We continue on to explore the area. We came across Ssamziegil, a multilevel plaza, filled with small stores selling all sorts of artsy souvenirs. There was also a poop/toilet-themed cafe on the top floor.

Another way to declare your love by writing cute little love notes and hanging them up here @ Ssamziegil.
Another way to declare your love by writing cute little love notes and hanging them up here @ Ssamziegil.

On the streets, we noticed a lot of people wearing traditional Korean costumes. Apparently there were quite a few stores in the area where you can rent these out and walk around with them. Their customers were mostly young ladies but I’ve also seen couples walking around as well. It was really nice seeing the different architecture and shops here compared to the previous neighbourhoods we’ve visited in Seoul but it was getting really cold, so we sought refuge at Caffe Themselves and got some work done, alongside many others who were also buried in their books and laptops.

We were going to get some dinner nearby, but we’re disappointed to see that most of the restaurants in the area has closed by now. The streets are dead, except for a few street stalls. We had a chicken skewer to pull us over and were intrigued by how meticulous the lady was cutting the tiny burnt bits off while carefully grilling the skewer. It was, as delicious as the first Dakkochi we had at Namdaemun Market.

Dakkochi stall in Insadong. Photo credit: Aaron.
Dakkochi stall in Insadong. Photo credit: Aaron.

We realized we were actually close (i.e. 2 subway stations away) to a place specializing in Gamjatang that I have been meaning to visit, so we made our way over to the industrial area of Euljiro-3-ga. It was interesting to see how this area was more lively than Insadong at night. The many establishments here, which appeared to be beer gardens, were full of people. Playing another game of matching Korean characters, we found the place we were looking for – 동원집. What initially looked like a cozy place with a few tables turned out to be a multi-room restaurant pretty filled with locals. It kind of reminded me of some of the famous restaurants we’ve been to, like the Bun Cha Huong Lien in Hanoi and Kau Kee Restaurant in Hong Kong, where the front dining area is just the tip of the iceberg. Luckily, there was a table available for us upstairs. It appears the staff here do not speak English, so I pumped myself up to order in Korean, after reviewing a few phrases online. To my surprise, the lady does not appear to be speaking Korean to me. I was very confused at first but realized she was speaking Chinese! She was very honest in informing me that a medium pot that I pointed to on my phone would’ve been too much for the 2 of us and she recommended ordering 2 personal-sized ones instead. They seemed really busy and our food took a while to come, but it was well worth it. We already saw the huge pot of broth brewing downstairs and were excited to see it now sitting in front of us. It was interesting that the Chinese name for this is called “potato stew” but it was really missing the most important part of the stew, which was the pork bone. They were generous with their portion-sizes and we had quite a few large bones in each of our small bowls. The meat was tender and just fell off the bone. The broth was tastier than any other Gamjatang broth I’ve had in Canada. There were only a few pieces of potato, which is probably a good thing because we already have rice as our carb. I enjoyed the rice by dipping spoonfuls of it it into the broth. It was amazing and all only for 7000 KRW ($8 CAD). It was much better value and much tastier than the oxtail soup we had the other day in Namdaemun market. Overall, I was very impressed with this authentic version of one of my favourite Korean dishes. Eating Gamjatang in Canada will never be the same again.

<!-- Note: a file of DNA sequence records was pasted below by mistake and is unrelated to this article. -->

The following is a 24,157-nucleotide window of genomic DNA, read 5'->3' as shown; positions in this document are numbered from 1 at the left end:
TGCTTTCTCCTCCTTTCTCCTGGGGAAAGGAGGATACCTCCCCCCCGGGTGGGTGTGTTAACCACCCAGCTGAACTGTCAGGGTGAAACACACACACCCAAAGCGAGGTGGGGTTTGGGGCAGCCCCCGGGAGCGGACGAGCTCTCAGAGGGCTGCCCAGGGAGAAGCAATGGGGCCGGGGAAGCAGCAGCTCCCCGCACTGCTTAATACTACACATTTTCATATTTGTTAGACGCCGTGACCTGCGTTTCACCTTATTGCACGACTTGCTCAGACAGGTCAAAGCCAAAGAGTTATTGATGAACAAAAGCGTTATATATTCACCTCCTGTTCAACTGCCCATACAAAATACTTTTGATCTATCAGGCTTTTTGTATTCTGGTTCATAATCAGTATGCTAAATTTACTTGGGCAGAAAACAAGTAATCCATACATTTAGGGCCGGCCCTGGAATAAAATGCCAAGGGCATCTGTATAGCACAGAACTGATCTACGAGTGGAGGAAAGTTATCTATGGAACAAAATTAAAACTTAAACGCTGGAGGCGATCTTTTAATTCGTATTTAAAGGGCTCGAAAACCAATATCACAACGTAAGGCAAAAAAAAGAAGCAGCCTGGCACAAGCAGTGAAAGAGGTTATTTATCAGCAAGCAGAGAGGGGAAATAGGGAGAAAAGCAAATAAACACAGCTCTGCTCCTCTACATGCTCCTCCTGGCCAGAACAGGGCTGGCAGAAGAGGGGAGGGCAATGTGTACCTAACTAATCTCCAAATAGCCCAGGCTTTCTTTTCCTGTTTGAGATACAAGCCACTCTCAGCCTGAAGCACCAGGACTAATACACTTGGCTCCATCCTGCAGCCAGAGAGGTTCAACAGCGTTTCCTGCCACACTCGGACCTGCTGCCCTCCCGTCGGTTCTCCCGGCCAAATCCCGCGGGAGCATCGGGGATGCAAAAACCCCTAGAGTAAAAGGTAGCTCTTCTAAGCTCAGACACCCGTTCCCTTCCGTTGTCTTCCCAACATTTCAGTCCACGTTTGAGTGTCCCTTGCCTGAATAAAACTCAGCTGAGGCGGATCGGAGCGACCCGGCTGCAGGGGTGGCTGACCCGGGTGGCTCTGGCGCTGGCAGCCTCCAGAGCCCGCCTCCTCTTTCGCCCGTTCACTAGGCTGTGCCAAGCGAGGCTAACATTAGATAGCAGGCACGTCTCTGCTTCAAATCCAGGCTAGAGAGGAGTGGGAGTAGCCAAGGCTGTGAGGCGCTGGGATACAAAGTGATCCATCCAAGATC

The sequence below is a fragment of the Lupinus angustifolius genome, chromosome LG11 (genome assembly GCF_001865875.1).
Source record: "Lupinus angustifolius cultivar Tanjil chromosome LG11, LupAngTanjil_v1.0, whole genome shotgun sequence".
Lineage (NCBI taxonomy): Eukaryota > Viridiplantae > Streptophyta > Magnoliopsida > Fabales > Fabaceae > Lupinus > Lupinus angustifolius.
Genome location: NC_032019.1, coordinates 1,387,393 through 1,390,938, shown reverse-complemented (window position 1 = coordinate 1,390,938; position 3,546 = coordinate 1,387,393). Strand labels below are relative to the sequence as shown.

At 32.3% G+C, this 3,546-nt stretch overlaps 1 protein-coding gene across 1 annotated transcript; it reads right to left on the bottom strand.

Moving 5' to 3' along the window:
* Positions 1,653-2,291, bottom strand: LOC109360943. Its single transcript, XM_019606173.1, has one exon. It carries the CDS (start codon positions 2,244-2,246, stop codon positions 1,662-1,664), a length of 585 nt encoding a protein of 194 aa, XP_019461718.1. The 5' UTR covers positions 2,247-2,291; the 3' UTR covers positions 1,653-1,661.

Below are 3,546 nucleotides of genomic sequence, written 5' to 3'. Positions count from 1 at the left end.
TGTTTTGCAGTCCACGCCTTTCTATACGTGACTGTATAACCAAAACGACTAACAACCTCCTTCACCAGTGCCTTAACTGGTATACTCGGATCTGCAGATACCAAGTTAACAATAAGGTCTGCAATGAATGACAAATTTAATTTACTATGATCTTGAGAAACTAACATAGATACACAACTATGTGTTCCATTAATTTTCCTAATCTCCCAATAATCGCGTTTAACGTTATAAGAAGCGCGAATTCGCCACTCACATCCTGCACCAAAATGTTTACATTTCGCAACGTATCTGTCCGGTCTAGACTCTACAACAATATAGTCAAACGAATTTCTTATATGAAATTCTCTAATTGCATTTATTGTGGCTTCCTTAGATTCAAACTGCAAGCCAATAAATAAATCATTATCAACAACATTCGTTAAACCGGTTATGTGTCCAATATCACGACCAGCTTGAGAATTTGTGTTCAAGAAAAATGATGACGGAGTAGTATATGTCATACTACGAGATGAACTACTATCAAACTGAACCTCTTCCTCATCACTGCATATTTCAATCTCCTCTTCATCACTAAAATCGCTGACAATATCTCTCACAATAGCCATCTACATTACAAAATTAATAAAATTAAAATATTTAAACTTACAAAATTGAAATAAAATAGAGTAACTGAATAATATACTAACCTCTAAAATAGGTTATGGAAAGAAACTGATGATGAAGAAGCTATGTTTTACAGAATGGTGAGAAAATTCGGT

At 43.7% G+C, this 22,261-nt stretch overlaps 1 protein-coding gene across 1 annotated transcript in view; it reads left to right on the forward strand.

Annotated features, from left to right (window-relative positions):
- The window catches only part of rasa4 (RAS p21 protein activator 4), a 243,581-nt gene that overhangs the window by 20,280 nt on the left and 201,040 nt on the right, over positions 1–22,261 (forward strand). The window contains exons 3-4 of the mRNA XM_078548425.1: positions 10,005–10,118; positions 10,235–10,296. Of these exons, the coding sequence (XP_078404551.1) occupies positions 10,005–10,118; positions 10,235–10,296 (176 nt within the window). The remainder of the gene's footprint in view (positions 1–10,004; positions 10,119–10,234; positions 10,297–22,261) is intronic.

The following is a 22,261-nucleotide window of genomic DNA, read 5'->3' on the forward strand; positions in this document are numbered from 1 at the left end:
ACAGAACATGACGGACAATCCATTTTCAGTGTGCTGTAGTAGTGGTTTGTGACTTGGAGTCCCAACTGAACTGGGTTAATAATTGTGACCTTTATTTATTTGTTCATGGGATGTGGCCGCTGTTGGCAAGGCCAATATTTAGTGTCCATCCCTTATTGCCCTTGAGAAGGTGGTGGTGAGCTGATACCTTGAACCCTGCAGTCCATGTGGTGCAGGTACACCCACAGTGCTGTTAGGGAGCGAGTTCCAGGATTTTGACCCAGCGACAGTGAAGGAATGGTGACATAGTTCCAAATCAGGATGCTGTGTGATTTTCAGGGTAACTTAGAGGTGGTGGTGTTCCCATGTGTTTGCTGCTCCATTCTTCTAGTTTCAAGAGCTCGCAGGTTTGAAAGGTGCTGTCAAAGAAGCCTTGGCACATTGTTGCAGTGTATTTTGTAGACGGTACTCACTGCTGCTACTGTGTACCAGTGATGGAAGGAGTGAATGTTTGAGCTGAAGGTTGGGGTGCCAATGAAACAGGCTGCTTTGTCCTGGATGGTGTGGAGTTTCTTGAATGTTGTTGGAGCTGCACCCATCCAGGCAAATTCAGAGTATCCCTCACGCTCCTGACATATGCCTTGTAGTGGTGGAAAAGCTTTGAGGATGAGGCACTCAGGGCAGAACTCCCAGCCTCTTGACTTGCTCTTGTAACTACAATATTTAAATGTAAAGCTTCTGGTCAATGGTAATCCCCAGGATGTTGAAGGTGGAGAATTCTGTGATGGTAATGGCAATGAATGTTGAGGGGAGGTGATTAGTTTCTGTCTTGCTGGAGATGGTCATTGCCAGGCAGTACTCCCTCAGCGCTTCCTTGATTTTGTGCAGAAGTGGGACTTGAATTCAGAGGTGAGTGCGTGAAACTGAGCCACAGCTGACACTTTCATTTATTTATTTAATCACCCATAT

Enormous pot of boiling Gamjatang broth @ 동원집. Photo credit: Aaron.
Enormous pot of boiling Gamjatang broth @ 동원집. Photo credit: Aaron.